Iceland’s extraordinary landscape is one of the most compelling reasons for tourism, not least the remarkable canyons that are littered across the country. If you’re struggling to sift out the best of a very big bunch, here are our picks for nine canyons that will make you want to visit Iceland.
With so much attention on the waterfall, and rightly so given how much water tumbles down the cleft in the rock, it’s easy to overlook the canyon that it cascades into. This beautiful location is justifiably popular and forms part of Iceland’s famous Golden Circle, but perch on one of the rocks beside it and admire nature’s handiwork before you continue your tour.
It’s not just this canyon’s geology that makes Stuðlagil one of the most breathtaking locations in Iceland, though the towering basalt columns undoubtedly play their part. But the most jaw-dropping aspect to the place is the vivid colours, notably the contrast between the turquoise water and the rust-coloured tones of the rocks that flank it. There’s a viewing platform, but to get right down to the water’s edge, cross the bridge and hike along the valley.
This is the spectacular canyon which contains Dettifoss, one of Europe’s most powerful waterfalls. But though visitors are drawn by its churned up grey waters, the canyon boasts two more waterfalls. Don’t leave before you check out Selfoss and Hafragilsfoss as well. Keep your ears open for Hljóðaklettur, also known as the Singing Cliffs or the Rock of Echoes, where rock plays with sound in a magical way.
This Diamond Circle gem is a little different to your run-of-the-mill canyon, thanks to its unusual horseshoe shape and plethora of birch, willow and mountain ash trees. Rising up in the middle of it is a rock formation, 250 metres wide in places, called Eyjan. It’s hard to imagine that the whole thing could have been created in just a few days by a severe glacial flood.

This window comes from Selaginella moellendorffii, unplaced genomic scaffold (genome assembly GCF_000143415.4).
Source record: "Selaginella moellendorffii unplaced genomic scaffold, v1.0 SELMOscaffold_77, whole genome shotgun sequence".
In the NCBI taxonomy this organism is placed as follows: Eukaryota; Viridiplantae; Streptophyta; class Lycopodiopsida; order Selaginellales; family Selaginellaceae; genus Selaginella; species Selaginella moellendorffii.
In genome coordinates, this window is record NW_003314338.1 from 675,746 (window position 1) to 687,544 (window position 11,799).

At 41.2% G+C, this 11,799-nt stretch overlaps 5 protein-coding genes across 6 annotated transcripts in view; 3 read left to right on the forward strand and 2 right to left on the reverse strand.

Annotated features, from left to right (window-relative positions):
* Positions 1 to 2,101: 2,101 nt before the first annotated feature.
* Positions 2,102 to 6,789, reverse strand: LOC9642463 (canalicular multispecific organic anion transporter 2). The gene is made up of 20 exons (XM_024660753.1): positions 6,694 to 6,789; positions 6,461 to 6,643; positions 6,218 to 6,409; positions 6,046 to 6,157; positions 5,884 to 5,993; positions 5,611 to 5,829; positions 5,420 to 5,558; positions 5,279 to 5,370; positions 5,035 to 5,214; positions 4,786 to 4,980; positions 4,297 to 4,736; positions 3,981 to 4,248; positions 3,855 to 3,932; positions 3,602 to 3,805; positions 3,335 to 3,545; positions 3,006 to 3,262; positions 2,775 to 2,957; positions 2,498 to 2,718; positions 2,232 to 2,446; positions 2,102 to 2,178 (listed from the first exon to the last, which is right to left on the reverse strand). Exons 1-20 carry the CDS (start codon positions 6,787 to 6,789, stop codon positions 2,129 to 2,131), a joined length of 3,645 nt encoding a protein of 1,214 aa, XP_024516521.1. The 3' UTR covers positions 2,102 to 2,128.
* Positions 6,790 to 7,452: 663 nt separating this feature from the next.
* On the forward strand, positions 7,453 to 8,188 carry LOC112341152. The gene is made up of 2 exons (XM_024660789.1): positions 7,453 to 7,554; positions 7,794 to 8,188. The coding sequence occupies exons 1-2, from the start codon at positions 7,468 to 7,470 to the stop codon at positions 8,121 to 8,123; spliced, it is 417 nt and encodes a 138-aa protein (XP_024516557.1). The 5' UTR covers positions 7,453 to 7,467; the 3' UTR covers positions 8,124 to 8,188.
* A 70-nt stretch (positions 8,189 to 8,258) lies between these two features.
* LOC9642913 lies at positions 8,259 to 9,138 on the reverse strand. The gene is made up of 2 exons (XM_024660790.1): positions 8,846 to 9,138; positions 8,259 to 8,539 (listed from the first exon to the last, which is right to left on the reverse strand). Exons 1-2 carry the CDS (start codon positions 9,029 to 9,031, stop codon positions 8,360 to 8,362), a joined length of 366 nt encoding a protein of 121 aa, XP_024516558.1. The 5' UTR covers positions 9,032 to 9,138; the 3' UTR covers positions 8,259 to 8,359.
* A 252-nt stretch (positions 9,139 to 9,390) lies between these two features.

Ask any ‘Belieber’, this canyon is a must for anyone visiting South Iceland. A fairytale gorge with a river that snakes through its many rocky spurs, this was the setting for the 2015 Justin Bieber music video for “I’ll Show You” that saw visitor numbers soaring once it went public. The fragile vegetation needs careful monitoring – for that, read temporary closures – to ensure footfall doesn’t lead to permanent damage, so it’s worth making sure it’s open before setting out yourself.
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You’ll need a 4x4 and a sense of adventure to reach Sigöldugljúfur, but when you reach it, you’ll be glad you made the effort. This dazzling canyon, located close to Landmannalaugar, is notable for the many waterfalls that cascade down its flanks.
Skógafoss waterfall is visited by thousands of tourists every year; many of them climb the steps beside it to take in the view. But far fewer hike inland along the Skógargil gorge. Eroded by the Skógá River, whose water is topped up by glacial meltwater, the gorge snakes inland. From the hiking trail beside it, you’ll be treated to a view of many smaller waterfalls.
You’ll find this off the beaten track gorge in North Iceland. Like many others around the country, it contains a waterfall, this one’s called Kolufossar. Both the gorge and the waterfall get their name from a giantess called Kola, who reputedly caught the river’s salmon by hand and cooked them in a nearby hot spring.
No round-up of must-see canyons could be complete without a mention of this Thingvellir National Park gorge. As you walk down into it from the parking lot, the narrow, steep sided gorge and the ghosts of the past seem to close in on you. You see, it’s as significant to Icelandic history as it is dramatic: this was where the Althing met for centuries to determine the country’s laws and policy.
Hey Iceland is your local travel agent and expert in everything Iceland. If you liked this round-up of interesting canyons you might also be interested in our articles about the best time to visit Iceland and how, where and when to see the midnight sun in Iceland.
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